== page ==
Home Before Dark by Riley Sager

Rate: 5/5

“Every house has a story to tell.”

Maggie Holt is known for her father’s book, House of Horrors. He wrote a supposedly truthful account of a haunting that took place during her childhood. The problem is, she doesn’t remember any of it and her parents won’t talk about it. Spending her whole life trying to get away from the stares and judgments that come from the book, Maggie is tired of not having any answers to her questions. When her dad dies and the house suddenly falls back into her hands, it is time for her to find the answers she has been asking for. As Maggie fixes up the house, some of her memories come back and she starts to wonder if maybe her parents were telling the truth after all.

“Instead of memories, I have excerpts. It’s like looking at a photograph of a photograph. The framing is off. The colors are dulled. The image is slightly dark.”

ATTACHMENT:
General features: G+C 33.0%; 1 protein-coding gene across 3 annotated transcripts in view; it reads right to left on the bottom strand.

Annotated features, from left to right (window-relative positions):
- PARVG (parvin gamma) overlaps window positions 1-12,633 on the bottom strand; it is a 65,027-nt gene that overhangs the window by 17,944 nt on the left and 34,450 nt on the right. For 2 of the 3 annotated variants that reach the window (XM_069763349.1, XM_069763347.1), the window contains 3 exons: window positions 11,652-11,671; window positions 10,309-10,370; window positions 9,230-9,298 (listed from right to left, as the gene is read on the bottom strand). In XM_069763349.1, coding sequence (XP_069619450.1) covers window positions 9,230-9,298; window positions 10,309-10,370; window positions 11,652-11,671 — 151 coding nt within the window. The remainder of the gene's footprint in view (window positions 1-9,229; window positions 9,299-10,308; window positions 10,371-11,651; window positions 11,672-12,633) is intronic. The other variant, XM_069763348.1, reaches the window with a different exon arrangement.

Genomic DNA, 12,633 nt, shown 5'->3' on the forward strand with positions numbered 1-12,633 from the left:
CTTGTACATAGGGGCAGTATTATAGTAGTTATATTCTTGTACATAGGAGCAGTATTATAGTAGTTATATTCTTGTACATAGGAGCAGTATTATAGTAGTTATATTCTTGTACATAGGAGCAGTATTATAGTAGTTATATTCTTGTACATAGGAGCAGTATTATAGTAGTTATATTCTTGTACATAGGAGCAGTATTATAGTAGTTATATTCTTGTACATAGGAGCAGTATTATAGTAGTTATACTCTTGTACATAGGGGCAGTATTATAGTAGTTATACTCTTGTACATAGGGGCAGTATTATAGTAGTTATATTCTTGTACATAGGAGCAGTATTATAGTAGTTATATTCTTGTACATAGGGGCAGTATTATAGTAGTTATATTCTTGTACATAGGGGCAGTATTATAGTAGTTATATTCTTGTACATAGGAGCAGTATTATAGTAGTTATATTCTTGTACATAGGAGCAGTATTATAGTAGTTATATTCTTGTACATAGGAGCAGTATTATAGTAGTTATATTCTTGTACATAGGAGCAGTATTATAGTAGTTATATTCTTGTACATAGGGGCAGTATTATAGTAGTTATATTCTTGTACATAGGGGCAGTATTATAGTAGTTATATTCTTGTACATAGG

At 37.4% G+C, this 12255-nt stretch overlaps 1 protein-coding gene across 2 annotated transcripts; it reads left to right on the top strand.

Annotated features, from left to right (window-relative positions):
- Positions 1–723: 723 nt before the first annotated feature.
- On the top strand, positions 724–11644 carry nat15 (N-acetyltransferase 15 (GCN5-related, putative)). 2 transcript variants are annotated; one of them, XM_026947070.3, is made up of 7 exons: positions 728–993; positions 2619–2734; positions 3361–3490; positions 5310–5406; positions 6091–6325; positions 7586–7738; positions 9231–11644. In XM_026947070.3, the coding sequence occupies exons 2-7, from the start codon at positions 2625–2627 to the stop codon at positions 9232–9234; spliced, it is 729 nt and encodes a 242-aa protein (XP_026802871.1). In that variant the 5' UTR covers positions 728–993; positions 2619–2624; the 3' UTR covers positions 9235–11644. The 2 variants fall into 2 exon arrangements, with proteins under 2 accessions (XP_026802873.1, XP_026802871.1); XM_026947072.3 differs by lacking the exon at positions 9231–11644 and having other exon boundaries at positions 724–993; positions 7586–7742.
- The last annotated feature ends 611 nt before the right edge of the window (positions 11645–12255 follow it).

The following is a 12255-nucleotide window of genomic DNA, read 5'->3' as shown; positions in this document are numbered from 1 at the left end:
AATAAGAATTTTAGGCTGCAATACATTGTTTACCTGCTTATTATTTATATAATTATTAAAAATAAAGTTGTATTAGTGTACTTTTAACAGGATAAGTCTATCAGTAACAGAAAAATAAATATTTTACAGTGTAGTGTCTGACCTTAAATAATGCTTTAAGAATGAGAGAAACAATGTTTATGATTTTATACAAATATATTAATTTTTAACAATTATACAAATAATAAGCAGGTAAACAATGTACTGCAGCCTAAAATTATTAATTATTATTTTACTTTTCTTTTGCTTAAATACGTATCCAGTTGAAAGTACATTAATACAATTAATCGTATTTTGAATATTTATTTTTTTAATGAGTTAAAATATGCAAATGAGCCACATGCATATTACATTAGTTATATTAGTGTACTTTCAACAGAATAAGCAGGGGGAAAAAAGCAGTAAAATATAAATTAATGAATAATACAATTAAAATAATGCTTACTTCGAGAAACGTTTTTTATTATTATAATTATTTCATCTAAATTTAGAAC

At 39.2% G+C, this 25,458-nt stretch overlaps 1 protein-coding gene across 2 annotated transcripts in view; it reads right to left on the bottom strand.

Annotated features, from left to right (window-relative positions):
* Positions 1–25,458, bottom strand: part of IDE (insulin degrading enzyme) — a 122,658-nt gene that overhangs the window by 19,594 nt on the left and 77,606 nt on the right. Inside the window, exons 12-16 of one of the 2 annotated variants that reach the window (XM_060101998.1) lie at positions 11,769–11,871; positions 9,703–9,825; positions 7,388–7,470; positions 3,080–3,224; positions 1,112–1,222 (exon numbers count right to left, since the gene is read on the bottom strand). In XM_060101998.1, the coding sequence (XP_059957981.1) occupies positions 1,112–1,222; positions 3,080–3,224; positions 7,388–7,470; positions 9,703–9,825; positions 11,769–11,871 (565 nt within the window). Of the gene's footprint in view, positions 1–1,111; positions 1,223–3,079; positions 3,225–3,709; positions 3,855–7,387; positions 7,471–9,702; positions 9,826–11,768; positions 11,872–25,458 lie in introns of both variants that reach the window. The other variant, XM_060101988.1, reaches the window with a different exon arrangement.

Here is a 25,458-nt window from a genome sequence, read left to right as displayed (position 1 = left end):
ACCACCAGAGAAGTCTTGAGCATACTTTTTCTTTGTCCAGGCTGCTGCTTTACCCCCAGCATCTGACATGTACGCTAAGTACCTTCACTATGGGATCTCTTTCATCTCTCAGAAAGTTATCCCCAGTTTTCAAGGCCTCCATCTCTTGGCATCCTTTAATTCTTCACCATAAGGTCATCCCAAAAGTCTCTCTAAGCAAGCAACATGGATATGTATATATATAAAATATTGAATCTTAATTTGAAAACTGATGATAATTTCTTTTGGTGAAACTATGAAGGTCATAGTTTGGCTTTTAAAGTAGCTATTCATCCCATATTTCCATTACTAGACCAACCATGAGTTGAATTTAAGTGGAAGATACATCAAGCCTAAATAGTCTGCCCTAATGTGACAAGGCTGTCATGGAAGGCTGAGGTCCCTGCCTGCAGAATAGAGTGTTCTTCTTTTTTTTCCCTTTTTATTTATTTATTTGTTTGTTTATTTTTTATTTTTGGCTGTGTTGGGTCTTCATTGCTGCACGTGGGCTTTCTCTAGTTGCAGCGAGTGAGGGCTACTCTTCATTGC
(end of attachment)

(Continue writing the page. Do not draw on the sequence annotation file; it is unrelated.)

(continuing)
I think I have an obsession with books based on haunted houses. I just finished Mexican Gothic by Silvia Moreno-Garcia and was obsessed with it. Following up with Home Before Dark is cementing my belief that these are the books for me. I love reading material that is slightly scary, definitely suspenseful, and full of turns. This book has all that and more. Sager does a wonderful job with Maggie Holt, creating a character that you can quickly relate to and are rooting for the entire time. Maggie is strong, independent, and determined to put the book and everything she suffered because of it behind her. The last five chapters as everything was coming to a close were impossible to put down. The book switches between Maggie’s adventures and actual pages from her father’s book, House of Horrors. It sets a nice pace and you are able to blow through the book.

“Something vaguely sexist and patronizing. I get it all the time. Constant questions that would never be posed to a man. Am I skilled enough? Strong enough? Capable enough?”

I recommend this book to those of you that are fans of horror, haunted houses, thrillers, murder mysteries, and suspense ridden novels. There is something in here for everyone, I think you’ll be hard-pressed to find something to tear into in this novel. I have not checked out any of Sager’s other novels, but I think I may have to. I know they wrote Final Girls, which I have not had the privilege of reading but have heard wonderful things about.

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